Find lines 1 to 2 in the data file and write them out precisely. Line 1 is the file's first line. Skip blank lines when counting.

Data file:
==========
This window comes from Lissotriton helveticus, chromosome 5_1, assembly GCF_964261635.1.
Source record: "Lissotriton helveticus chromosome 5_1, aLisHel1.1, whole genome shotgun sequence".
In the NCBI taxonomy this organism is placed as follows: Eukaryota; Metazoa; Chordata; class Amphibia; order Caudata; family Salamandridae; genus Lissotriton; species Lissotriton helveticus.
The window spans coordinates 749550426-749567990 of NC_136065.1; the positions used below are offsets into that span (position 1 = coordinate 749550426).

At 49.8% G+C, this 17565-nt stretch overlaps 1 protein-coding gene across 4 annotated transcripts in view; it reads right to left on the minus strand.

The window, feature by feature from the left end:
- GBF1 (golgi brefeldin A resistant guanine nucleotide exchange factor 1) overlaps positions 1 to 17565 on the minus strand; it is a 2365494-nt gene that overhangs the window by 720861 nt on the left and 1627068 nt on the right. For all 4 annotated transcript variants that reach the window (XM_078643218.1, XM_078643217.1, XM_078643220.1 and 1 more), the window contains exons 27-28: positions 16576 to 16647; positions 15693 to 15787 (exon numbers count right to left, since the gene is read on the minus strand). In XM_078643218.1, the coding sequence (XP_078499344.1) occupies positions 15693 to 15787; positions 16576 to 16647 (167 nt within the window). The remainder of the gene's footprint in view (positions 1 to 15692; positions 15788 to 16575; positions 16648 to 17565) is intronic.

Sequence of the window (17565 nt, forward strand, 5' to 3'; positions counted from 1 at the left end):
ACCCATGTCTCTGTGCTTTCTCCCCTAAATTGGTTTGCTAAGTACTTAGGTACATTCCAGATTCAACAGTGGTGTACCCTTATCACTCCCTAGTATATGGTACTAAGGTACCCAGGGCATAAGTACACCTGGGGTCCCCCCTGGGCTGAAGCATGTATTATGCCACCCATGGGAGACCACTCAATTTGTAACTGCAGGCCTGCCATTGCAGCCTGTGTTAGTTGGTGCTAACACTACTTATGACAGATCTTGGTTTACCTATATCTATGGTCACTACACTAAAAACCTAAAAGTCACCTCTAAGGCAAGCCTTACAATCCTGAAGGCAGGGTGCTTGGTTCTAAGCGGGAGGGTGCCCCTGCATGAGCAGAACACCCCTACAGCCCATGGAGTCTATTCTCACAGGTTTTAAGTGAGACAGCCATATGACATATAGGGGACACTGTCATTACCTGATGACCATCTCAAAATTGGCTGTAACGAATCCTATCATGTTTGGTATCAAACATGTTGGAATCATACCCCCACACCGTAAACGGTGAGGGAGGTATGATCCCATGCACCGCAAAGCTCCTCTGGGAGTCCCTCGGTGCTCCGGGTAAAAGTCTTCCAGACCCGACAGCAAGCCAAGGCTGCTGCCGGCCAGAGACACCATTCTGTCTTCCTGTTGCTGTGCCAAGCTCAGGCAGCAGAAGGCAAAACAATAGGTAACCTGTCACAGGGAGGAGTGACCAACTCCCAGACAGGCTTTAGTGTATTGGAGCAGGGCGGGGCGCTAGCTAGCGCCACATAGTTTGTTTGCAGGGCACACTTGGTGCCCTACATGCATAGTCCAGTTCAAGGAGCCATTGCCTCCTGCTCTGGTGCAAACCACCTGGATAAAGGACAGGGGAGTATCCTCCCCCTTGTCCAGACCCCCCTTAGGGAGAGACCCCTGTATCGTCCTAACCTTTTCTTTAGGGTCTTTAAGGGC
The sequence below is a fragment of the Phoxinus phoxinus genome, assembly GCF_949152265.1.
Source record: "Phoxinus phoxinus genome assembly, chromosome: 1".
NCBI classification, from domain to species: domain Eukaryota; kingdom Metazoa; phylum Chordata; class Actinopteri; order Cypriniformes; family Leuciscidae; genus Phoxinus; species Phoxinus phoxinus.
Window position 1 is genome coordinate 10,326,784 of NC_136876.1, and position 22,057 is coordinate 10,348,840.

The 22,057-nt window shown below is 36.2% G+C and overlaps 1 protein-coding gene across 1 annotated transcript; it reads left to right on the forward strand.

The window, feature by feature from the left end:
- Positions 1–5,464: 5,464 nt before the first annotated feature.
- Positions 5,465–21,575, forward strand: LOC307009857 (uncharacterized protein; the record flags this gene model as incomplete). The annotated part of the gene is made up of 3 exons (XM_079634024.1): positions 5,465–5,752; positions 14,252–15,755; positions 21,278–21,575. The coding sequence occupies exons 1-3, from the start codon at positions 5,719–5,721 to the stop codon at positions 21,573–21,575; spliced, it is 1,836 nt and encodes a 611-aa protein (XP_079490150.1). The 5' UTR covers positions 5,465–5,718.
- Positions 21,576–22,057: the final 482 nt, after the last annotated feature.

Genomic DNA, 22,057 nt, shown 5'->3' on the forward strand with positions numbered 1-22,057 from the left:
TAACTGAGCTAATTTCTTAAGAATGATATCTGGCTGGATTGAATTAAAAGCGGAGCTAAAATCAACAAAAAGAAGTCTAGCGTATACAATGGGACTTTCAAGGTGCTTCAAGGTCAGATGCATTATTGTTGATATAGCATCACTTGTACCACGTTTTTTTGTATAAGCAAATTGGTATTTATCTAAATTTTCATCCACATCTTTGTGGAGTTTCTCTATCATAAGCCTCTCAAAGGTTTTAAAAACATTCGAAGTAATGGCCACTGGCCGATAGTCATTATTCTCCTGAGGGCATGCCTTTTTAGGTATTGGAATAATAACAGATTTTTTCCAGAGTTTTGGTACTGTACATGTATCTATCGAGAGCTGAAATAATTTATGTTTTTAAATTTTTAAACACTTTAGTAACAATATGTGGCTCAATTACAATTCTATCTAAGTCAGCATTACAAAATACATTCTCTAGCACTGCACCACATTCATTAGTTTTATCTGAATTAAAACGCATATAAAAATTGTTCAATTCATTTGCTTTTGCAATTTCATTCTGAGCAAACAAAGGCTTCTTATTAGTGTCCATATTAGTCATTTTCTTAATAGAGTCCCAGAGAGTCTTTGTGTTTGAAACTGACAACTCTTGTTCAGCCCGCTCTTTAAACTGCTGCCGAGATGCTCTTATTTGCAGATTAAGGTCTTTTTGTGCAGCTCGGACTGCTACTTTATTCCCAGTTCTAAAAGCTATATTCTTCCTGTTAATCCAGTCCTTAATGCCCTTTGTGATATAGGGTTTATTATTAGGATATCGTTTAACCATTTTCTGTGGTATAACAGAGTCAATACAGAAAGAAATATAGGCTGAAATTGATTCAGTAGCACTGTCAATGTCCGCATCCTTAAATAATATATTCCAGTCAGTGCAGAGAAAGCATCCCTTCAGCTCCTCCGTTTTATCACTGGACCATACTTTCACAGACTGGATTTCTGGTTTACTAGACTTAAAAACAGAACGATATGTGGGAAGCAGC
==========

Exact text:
This window comes from Lissotriton helveticus, chromosome 5_1, assembly GCF_964261635.1.
Source record: "Lissotriton helveticus chromosome 5_1, aLisHel1.1, whole genome shotgun sequence".